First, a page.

• Beverly Fishman Untitled (High Blood Pressure, Anti-Psychosis, Osteoporosis, Anxiety), 2020 Urethane paint on wood 48 x 78 x 2 in 121.9 x 198.1 x 5.1 cm
      Beverly Fishman
      Untitled (High Blood Pressure, Anti-Psychosis, Osteoporosis, Anxiety), 2020
      Urethane paint on wood
      48 x 78 x 2 in
      121.9 x 198.1 x 5.1 cm
  • Beverly Fishman (b. 1955, USA) employs a variety of techniques to explore technological, scientific, and biological systems of perception and representation, instigating constructive conversations about the ways people see their bodies and minds and form their identities. Her most illustrious works engage with the visual language of the medical industrial complex. Her highly polished Pill Reliefs utilize pharmaceutical forms as the basis for seemingly abstract compositions that radiate with color.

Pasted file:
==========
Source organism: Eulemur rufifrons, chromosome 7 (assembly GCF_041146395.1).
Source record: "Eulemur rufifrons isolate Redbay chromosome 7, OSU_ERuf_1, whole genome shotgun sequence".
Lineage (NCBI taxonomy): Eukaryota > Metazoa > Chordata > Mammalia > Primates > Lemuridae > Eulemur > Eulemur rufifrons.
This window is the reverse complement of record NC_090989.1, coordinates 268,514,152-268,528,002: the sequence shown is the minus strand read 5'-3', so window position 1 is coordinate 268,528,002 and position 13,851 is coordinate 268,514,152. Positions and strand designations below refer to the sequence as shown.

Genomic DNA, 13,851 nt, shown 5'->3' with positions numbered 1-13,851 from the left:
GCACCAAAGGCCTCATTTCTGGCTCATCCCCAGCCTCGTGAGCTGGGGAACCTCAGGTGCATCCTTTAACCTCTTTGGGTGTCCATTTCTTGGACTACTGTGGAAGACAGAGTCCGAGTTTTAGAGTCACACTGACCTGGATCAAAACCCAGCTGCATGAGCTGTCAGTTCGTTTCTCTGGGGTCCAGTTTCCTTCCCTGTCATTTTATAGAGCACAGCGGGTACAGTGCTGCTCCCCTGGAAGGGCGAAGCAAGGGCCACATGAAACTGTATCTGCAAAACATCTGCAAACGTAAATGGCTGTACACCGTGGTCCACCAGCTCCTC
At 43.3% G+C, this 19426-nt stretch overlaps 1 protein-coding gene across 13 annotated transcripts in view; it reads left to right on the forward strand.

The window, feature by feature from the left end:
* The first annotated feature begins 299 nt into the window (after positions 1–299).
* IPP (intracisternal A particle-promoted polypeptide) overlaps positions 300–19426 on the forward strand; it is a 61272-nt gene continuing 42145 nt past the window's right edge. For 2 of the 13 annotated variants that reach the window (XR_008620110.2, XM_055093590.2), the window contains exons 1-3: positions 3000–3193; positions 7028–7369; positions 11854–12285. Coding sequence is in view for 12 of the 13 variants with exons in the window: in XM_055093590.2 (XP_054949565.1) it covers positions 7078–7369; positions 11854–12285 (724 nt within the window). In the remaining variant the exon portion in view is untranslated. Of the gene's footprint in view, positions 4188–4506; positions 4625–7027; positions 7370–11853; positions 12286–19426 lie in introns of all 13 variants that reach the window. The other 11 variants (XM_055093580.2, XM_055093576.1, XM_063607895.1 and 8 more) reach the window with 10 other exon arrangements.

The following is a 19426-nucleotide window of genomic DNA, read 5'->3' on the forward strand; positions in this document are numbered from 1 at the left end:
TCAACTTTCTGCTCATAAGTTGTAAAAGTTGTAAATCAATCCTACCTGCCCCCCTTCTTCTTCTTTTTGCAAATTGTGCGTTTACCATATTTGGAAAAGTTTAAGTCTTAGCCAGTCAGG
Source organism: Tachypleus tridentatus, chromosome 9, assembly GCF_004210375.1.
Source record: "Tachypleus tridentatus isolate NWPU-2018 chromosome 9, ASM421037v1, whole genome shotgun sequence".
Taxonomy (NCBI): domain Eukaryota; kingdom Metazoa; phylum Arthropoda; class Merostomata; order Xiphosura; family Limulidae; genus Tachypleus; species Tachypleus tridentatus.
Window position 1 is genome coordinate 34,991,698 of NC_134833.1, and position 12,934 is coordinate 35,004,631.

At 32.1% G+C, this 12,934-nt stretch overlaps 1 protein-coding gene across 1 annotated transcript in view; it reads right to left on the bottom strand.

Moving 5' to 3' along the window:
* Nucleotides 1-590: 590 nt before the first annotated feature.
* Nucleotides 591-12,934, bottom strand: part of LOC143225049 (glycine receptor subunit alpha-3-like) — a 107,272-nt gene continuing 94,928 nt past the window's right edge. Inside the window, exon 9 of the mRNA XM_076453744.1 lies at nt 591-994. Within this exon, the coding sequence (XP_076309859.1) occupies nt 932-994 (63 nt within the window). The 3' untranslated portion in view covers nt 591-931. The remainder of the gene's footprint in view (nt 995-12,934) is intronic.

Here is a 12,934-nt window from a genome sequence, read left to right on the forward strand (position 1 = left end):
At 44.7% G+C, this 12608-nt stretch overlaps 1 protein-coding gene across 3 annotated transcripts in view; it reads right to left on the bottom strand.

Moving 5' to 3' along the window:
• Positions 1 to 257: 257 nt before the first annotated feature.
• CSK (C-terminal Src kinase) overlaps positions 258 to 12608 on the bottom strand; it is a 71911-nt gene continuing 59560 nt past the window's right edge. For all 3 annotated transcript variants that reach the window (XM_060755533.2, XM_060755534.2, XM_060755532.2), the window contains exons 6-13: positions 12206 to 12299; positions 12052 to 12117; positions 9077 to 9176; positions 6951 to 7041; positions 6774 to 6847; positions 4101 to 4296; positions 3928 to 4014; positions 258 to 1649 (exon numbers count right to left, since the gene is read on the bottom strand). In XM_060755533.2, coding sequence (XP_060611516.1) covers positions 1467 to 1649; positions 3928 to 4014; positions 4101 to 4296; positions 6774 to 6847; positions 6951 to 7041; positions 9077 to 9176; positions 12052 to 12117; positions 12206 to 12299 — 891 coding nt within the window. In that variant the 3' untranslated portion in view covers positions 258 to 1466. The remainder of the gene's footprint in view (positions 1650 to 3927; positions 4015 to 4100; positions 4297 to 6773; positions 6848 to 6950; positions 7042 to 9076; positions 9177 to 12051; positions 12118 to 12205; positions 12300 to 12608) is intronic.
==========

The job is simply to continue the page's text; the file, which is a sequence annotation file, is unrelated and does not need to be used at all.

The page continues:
• Mary Sibande (b. 1982, South Africa) is a sculptor, painter, and installation artist whose work not only engages as an interrogator of the current intersections of race, gender, and labor in South Africa; but continues to actively rewrite her own family’s legacy of forced domestic work imposed by the then-Apartheid state.